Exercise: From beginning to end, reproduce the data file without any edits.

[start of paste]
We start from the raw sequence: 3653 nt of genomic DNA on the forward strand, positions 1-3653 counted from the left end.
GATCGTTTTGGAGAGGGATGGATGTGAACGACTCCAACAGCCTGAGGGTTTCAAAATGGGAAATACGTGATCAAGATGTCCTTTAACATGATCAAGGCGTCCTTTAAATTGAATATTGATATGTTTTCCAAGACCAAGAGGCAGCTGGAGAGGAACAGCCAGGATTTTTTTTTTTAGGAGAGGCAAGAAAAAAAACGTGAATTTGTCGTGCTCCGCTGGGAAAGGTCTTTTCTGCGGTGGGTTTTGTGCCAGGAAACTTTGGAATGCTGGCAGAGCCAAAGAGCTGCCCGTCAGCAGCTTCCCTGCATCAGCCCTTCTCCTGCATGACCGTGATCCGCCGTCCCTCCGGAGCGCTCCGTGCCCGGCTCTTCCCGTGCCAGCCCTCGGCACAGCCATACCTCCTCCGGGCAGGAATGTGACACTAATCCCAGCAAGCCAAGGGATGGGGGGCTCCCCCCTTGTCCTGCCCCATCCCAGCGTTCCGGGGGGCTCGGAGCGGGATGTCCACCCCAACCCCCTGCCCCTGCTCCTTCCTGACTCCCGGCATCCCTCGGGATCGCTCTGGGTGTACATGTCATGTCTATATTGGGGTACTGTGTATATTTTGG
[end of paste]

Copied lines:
We start from the raw sequence: 3653 nt of genomic DNA on the forward strand, positions 1-3653 counted from the left end.
GATCGTTTTGGAGAGGGATGGATGTGAACGACTCCAACAGCCTGAGGGTTTCAAAATGGGAAATACGTGATCAAGATGTCCTTTAACATGATCAAGGCGTCCTTTAAATTGAATATTGATATGTTTTCCAAGACCAAGAGGCAGCTGGAGAGGAACAGCCAGGATTTTTTTTTTTAGGAGAGGCAAGAAAAAAAACGTGAATTTGTCGTGCTCCGCTGGGAAAGGTCTTTTCTGCGGTGGGTTTTGTGCCAGGAAACTTTGGAATGCTGGCAGAGCCAAAGAGCTGCCCGTCAGCAGCTTCCCTGCATCAGCCCTTCTCCTGCATGACCGTGATCCGCCGTCCCTCCGGAGCGCTCCGTGCCCGGCTCTTCCCGTGCCAGCCCTCGGCACAGCCATACCTCCTCCGGGCAGGAATGTGACACTAATCCCAGCAAGCCAAGGGATGGGGGGCTCCCCCCTTGTCCTGCCCCATCCCAGCGTTCCGGGGGGCTCGGAGCGGGATGTCCACCCCAACCCCCTGCCCCTGCTCCTTCCTGACTCCCGGCATCCCTCGGGATCGCTCTGGGTGTACATGTCATGTCTATATTGGGGTACTGTGTATATTTTGG